Anyway, the script is $ORACLE_HOME/install/changePerm.sh, and it will loosen things up for normal OS users.
For the unwashed masses (from their homepage):
cx_Oracle is a Python extension module that allows access to Oracle databases and conforms to the Python database API specification.Makes me realize how I wish I could find more stuff to use python in. Most of my reporting is done in perl, and not worth converting. Most of my maintenance scripts (rman, etc.) are bash scripts calling the Oracle executables themselves.
Also be thankful that the Hoff is there in case you have fat fingers!
07 March 2007
[10:59] <otay> <rizzo> excuse me public in channel or i nuke you with my bomber net. NOW.
06 March 2007
However be aware that if the listener is started after the Oracle instance(s), then it may take the instance PMON up to 60 seconds to re-try. If you don't feel like waiting for what may seem like an eternity, you can manually tell your instance to register immediately with:
ALTER SYSTEM REGISTER;
The Oracle Database Net Services Administrator's Guide states it pretty plainly:
If the listener is not running when an instance starts, PMON is not able to register the service information. PMON attempts to connect to the listener periodically, however, it may take up to 60 seconds before PMON registers with the listener after it has been started. To initiate service registration immediately after the listener is started, use the SQL statementMy exam prep guide, written during 10gR1, seems to imply that Oracle instances will not automatically re-try to register, and that ALTER SYSTEM REGISTER is required if the listener was not already up:
ALTER SYSTEM REGISTER. This is especially useful in high-availability configurations.
You will need to re-register your instance with the listener with "alter system" if you have restarted the listener, or if you started the database instance before starting the listener.Perhaps the 60-second retry was introduced in 10gR2, or perhaps I'm just reading too much into that sentence. It does indeed work on 10gR2, as my ASM instance demonstrated last week. I don't have a 9i or 10gR1 instance handy to test it on though.
asmcmd basically provides a command-line interface to the ASM "file system". Since ASM uses raw disk, traditional OS tools are powerless to view the precious files within. asmcmd lets you navigate the contents of your ASM instance's disk groups with commands that should be familiar to any Linux user, including wildcard matching.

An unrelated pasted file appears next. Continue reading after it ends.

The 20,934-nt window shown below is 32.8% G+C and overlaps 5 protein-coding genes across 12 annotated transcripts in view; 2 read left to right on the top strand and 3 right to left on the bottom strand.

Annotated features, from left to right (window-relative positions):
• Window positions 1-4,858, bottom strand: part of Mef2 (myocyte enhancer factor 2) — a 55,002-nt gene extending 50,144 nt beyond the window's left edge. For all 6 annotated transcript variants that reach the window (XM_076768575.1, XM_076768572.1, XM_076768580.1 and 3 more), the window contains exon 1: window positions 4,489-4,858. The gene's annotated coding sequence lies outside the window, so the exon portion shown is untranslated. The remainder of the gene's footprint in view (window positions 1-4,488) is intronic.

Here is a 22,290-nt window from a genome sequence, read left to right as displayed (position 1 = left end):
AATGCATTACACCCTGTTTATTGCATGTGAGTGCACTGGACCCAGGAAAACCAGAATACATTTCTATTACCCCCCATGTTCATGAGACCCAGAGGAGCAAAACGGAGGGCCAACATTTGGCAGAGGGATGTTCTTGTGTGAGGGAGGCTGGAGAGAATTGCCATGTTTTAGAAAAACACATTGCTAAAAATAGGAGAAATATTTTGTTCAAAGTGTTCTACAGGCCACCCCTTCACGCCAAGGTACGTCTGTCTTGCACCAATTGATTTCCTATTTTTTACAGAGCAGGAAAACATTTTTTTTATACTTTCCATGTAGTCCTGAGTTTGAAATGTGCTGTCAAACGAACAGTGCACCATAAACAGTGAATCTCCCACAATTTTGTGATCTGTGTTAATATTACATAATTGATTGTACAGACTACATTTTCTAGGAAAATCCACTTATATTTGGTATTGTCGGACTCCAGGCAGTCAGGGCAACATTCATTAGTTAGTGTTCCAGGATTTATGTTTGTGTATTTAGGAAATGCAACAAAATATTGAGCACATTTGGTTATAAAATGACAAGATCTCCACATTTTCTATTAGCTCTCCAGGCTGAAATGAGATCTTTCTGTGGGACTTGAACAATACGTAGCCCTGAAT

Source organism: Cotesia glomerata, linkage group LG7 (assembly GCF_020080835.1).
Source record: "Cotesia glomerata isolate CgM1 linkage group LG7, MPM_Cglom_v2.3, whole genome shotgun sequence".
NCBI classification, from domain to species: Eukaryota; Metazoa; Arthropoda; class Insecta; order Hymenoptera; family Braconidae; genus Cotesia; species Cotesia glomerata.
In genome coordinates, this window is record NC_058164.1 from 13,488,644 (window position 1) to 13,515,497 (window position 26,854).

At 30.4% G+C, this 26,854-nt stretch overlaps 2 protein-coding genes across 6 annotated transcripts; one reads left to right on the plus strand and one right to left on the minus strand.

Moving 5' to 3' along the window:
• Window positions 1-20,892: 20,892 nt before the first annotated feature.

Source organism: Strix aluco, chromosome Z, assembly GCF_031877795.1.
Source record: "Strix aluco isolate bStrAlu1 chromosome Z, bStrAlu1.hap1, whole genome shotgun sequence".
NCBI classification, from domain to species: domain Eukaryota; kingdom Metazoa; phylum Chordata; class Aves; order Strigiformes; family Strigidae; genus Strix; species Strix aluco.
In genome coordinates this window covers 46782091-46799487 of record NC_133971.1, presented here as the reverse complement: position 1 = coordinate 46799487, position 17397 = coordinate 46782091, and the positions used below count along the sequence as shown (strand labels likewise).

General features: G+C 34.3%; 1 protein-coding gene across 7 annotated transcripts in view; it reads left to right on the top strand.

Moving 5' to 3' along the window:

RMAN-00571: ===========================================================But otherwise RMAN said the duplication was finished and the database was opened. I could log in locally as SYSDBA just fine, but logins through the listener gave me those two PL/SQL errors again, as did any attept to use PL/SQL.
RMAN-00569: =============== ERROR MESSAGE STACK FOLLOWS ===============
RMAN-12005: error during channel cleanup
ORA-06544: PL/SQL: internal error, arguments: , , , , , , , 
ORA-06553: PLS-801: internal error 
Thankfully, my blogging rival hali in #oracle suggested ultirp.sql, which is one of the many provided scripts in your $ORACLE_HOME/rdbms/admin/ directory, along with its brother, utlrp.sql. From the comments of utlirp.sql:
This script can be used to invalidate and all pl/sql modules (procedures, functions, packages, types, triggers, views) in a database.That second paragraph described me to a tee. So I kicked it off (have to start the instance in upgrade mode):
This script must be run when it is necessary to regenerate the compiled code because the PL/SQL code format is inconsistent with the Oracle executable (e.g., when migrating a 32 bit database to a 64 bit database or vice-versa).
Please note that this script does not recompile invalid objects automatically. You must restart the database and explicitly invoke utlrp.sql to recompile invalid objects.
SQL> shutdown immediate;Once that finishes, it tells you to then restart in normal mode and run utlrp.sql to recompile the objects it just invalidated.
SQL> startup upgrade;
SQL> shutdown immediate;and VOILA! Errors gone. Of course, we still have to do the rest of the application testing! Thanks to hali for the tip, and for agreeing to let me blog about it this time.